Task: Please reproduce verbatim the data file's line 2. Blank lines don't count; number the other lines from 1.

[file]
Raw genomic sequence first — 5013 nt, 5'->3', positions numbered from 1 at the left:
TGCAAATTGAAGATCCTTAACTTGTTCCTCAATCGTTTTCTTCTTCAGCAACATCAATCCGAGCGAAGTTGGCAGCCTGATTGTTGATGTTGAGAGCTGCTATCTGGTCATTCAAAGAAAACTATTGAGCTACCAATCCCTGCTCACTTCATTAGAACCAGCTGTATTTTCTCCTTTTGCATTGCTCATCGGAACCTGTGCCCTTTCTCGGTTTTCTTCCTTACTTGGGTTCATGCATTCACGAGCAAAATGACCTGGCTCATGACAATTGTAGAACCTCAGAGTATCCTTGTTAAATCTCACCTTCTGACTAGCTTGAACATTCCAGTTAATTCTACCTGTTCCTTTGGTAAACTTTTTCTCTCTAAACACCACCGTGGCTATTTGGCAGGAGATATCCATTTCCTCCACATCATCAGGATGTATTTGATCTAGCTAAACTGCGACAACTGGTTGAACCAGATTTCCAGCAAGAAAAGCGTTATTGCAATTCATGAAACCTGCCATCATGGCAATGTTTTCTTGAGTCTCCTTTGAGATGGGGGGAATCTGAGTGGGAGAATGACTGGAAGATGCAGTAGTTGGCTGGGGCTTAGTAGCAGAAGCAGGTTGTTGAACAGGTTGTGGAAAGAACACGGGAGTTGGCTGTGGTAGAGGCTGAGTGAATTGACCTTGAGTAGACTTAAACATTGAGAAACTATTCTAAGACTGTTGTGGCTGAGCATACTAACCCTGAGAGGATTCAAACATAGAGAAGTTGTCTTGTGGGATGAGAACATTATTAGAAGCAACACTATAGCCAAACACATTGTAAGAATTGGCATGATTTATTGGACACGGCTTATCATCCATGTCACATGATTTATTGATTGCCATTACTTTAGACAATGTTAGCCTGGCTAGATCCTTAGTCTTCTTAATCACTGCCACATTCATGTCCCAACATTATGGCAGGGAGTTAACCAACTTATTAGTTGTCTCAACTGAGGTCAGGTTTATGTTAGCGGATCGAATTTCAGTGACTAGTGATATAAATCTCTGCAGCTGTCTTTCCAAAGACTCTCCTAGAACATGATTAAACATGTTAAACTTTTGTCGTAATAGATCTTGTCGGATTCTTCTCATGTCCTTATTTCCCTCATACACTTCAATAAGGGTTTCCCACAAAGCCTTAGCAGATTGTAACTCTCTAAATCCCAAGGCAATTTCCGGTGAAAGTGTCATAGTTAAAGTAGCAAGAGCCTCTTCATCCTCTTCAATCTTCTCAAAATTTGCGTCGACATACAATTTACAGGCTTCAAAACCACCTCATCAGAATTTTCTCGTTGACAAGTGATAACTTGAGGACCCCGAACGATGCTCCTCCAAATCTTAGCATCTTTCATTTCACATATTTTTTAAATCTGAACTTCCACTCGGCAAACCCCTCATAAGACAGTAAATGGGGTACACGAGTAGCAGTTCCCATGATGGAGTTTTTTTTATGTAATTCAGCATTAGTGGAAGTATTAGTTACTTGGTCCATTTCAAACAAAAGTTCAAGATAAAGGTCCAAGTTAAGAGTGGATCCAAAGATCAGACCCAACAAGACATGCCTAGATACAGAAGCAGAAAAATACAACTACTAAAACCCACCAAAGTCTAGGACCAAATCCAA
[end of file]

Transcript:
TGCAAATTGAAGATCCTTAACTTGTTCCTCAATCGTTTTCTTCTTCAGCAACATCAATCCGAGCGAAGTTGGCAGCCTGATTGTTGATGTTGAGAGCTGCTATCTGGTCATTCAAAGAAAACTATTGAGCTACCAATCCCTGCTCACTTCATTAGAACCAGCTGTATTTTCTCCTTTTGCATTGCTCATCGGAACCTGTGCCCTTTCTCGGTTTTCTTCCTTACTTGGGTTCATGCATTCACGAGCAAAATGACCTGGCTCATGACAATTGTAGAACCTCAGAGTATCCTTGTTAAATCTCACCTTCTGACTAGCTTGAACATTCCAGTTAATTCTACCTGTTCCTTTGGTAAACTTTTTCTCTCTAAACACCACCGTGGCTATTTGGCAGGAGATATCCATTTCCTCCACATCATCAGGATGTATTTGATCTAGCTAAACTGCGACAACTGGTTGAACCAGATTTCCAGCAAGAAAAGCGTTATTGCAATTCATGAAACCTGCCATCATGGCAATGTTTTCTTGAGTCTCCTTTGAGATGGGGGGAATCTGAGTGGGAGAATGACTGGAAGATGCAGTAGTTGGCTGGGGCTTAGTAGCAGAAGCAGGTTGTTGAACAGGTTGTGGAAAGAACACGGGAGTTGGCTGTGGTAGAGGCTGAGTGAATTGACCTTGAGTAGACTTAAACATTGAGAAACTATTCTAAGACTGTTGTGGCTGAGCATACTAACCCTGAGAGGATTCAAACATAGAGAAGTTGTCTTGTGGGATGAGAACATTATTAGAAGCAACACTATAGCCAAACACATTGTAAGAATTGGCATGATTTATTGGACACGGCTTATCATCCATGTCACATGATTTATTGATTGCCATTACTTTAGACAATGTTAGCCTGGCTAGATCCTTAGTCTTCTTAATCACTGCCACATTCATGTCCCAACATTATGGCAGGGAGTTAACCAACTTATTAGTTGTCTCAACTGAGGTCAGGTTTATGTTAGCGGATCGAATTTCAGTGACTAGTGATATAAATCTCTGCAGCTGTCTTTCCAAAGACTCTCCTAGAACATGATTAAACATGTTAAACTTTTGTCGTAATAGATCTTGTCGGATTCTTCTCATGTCCTTATTTCCCTCATACACTTCAATAAGGGTTTCCCACAAAGCCTTAGCAGATTGTAACTCTCTAAATCCCAAGGCAATTTCCGGTGAAAGTGTCATAGTTAAAGTAGCAAGAGCCTCTTCATCCTCTTCAATCTTCTCAAAATTTGCGTCGACATACAATTTACAGGCTTCAAAACCACCTCATCAGAATTTTCTCGTTGACAAGTGATAACTTGAGGACCCCGAACGATGCTCCTCCAAATCTTAGCATCTTTCATTTCACATATTTTTTAAATCTGAACTTCCACTCGGCAAACCCCTCATAAGACAGTAAATGGGGTACACGAGTAGCAGTTCCCATGATGGAGTTTTTTTTATGTAATTCAGCATTAGTGGAAGTATTAGTTACTTGGTCCATTTCAAACAAAAGTTCAAGATAAAGGTCCAAGTTAAGAGTGGATCCAAAGATCAGACCCAACAAGACATGCCTAGATACAGAAGCAGAAAAATACAACTACTAAAACCCACCAAAGTCTAGGACCAAATCCAA